Federal Reserve Bank of Atlanta President Dennis Lockhart said policy makers need to retain the option of starting a new round of bond buying to spur the U.S. expansion as it faces risks from the weak economies of Europe.
“As popular as it might be in some quarters to rule out” a third round of so-called quantitative easing, “I do not think this option can be taken off the table,” Lockhart said today in Tokyo. “QE3 will work under the right circumstances. But I don’t believe such circumstances prevail at this time.”
Several Fed policy makers said a loss of momentum in growth or increased risks to their economic outlook could warrant additional action to keep the recovery going, minutes of their April meeting showed last week. Chairman Ben S. Bernanke on April 25 said he was prepared to take more steps to aid the economy, even as he signaled he didn’t see such a necessity at that time.
The Federal Open Market Committee on April 25 reiterated its expectation that subdued inflation and economic slack will probably warrant keeping the benchmark interest rate close to zero at least through late 2014.
Operation Twist, a program to lower borrowing costs through the purchase of long-term Treasuries and the sale of short-term debt, will likely end on schedule in June, Lockhart said in response to questions following his speech.
‘Harm the Recovery’
“My own view is that it will probably not be necessary to extend it, although it is one of the options that we have if we wanted,” he said. “So a condition that might precipitate the use of that tool would be rapidly rising longer term interest rates that we feel would harm the recovery through the channel of home mortgages for example.”
Lockhart said a new quantitative easing program might be warranted “if there is a severe deterioration in the U.S. economy as evidenced by rising unemployment that is the result of real job loss as opposed to simply rising participation.”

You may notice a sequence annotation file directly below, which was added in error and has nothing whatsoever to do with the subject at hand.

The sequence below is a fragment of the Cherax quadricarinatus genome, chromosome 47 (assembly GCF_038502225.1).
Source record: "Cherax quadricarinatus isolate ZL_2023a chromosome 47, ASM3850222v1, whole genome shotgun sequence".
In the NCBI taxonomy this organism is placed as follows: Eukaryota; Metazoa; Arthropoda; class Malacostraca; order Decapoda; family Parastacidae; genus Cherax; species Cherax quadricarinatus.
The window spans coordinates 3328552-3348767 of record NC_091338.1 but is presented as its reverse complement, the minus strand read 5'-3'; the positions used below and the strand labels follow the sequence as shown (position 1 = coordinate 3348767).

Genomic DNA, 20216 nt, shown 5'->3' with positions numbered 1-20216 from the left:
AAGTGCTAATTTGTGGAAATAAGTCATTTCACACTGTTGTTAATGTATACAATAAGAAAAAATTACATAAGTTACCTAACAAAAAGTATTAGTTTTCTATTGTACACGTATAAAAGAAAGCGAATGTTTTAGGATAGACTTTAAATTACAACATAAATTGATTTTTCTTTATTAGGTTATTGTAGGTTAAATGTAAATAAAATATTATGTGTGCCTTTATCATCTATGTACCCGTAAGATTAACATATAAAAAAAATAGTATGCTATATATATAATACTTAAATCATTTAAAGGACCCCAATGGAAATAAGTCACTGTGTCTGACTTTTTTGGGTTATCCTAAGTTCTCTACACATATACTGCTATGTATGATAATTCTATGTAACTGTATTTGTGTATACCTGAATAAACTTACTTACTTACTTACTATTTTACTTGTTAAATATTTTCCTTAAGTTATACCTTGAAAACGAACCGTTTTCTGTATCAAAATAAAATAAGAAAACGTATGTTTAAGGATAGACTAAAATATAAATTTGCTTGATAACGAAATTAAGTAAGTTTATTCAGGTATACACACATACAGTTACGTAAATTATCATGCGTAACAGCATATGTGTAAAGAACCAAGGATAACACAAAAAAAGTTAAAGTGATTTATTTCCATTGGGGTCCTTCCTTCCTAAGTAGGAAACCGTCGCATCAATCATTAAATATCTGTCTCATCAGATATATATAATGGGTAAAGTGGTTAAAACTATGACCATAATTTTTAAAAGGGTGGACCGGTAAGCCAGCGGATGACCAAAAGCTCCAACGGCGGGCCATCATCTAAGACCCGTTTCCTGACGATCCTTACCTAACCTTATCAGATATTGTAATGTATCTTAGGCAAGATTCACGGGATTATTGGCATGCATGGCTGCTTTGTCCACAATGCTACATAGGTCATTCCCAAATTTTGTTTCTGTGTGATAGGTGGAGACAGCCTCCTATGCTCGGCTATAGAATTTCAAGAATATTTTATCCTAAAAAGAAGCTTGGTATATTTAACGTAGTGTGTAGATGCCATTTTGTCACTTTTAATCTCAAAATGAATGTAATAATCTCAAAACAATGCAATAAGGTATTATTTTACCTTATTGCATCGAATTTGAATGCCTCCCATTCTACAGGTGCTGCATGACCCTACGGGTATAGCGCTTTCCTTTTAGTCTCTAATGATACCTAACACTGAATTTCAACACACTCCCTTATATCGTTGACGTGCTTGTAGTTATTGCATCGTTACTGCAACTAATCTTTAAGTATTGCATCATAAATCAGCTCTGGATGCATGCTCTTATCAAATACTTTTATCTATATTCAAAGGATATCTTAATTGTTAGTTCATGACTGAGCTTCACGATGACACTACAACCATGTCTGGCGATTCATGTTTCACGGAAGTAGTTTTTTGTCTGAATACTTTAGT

U.S. shares rose today with the Standard & Poor’s 500 Index climbing 1.2 percent to 1,310.19 at 11:00 a.m. in New York. The U.S. 10-year Treasury yield rose to 1.74 percent from 1.72 percent.
Risks to the U.S. economy are “tilted modestly to the downside,” partly because of “recession or very weak growth along with serious fiscal and banking strains in Europe,” Lockhart said.
At the same time, Lockhart said he sees limits to the effectiveness of monetary policy. The Fed can’t address economic problems that might result from factors beyond its purview like tax policy or inadequate training for workers, he said.
“Circumstances today in the United States call for continued measured efforts to quicken the pace of recovery and shrink unemployment, while keeping inflation controlled and close to the FOMC’s official target of 2 percent,” Lockhart said. “Those efforts for the time being should fall in the realm of communications.”
The Atlanta Fed president said the central bank should “clarify its strategy for the medium and long term” so that businesses and consumers have a more specific understanding of the policy outlook and can evaluate what could change it. While Lockhart didn’t mention a specific proposal, one option under consideration is a regular monetary policy report, St. Louis Fed President James Bullard told reporters last week.
Fed presidents rotate voting on monetary policy, with Lockhart voting this year.
“Current economic data continue to be a mix of positives and negatives,” Lockhart said. “Consumer activity is continuing to grow, and manufacturing is expanding. At the same time, we’ve seen a recent slowdown in business investment, and the pace of job creation has weakened.”
Lockhart said he expects “only modest growth over the next few years” with inflation at around the central bank’s 2 percent target “over the forecast horizon.”
Payrolls climbed by 115,000 workers in April, the smallest increase in six months, Labor Department figures showed. The jobless rate fell to a three-year low of 8.1 percent as people left the labor force, adding to worries that the economic expansion is cooling.
Consumer prices as measured by the personal consumption expenditures index, the gauge preferred by the Fed, rose 2 percent in March from a year earlier, in line with the central bank’s 2 percent inflation goal.
Lockhart, 65, a former Georgetown University professor, has led the Atlanta Fed since 2007. The Atlanta Fed district includes Alabama, Florida, Georgia, and portions of Louisiana, Mississippi, and Tennessee.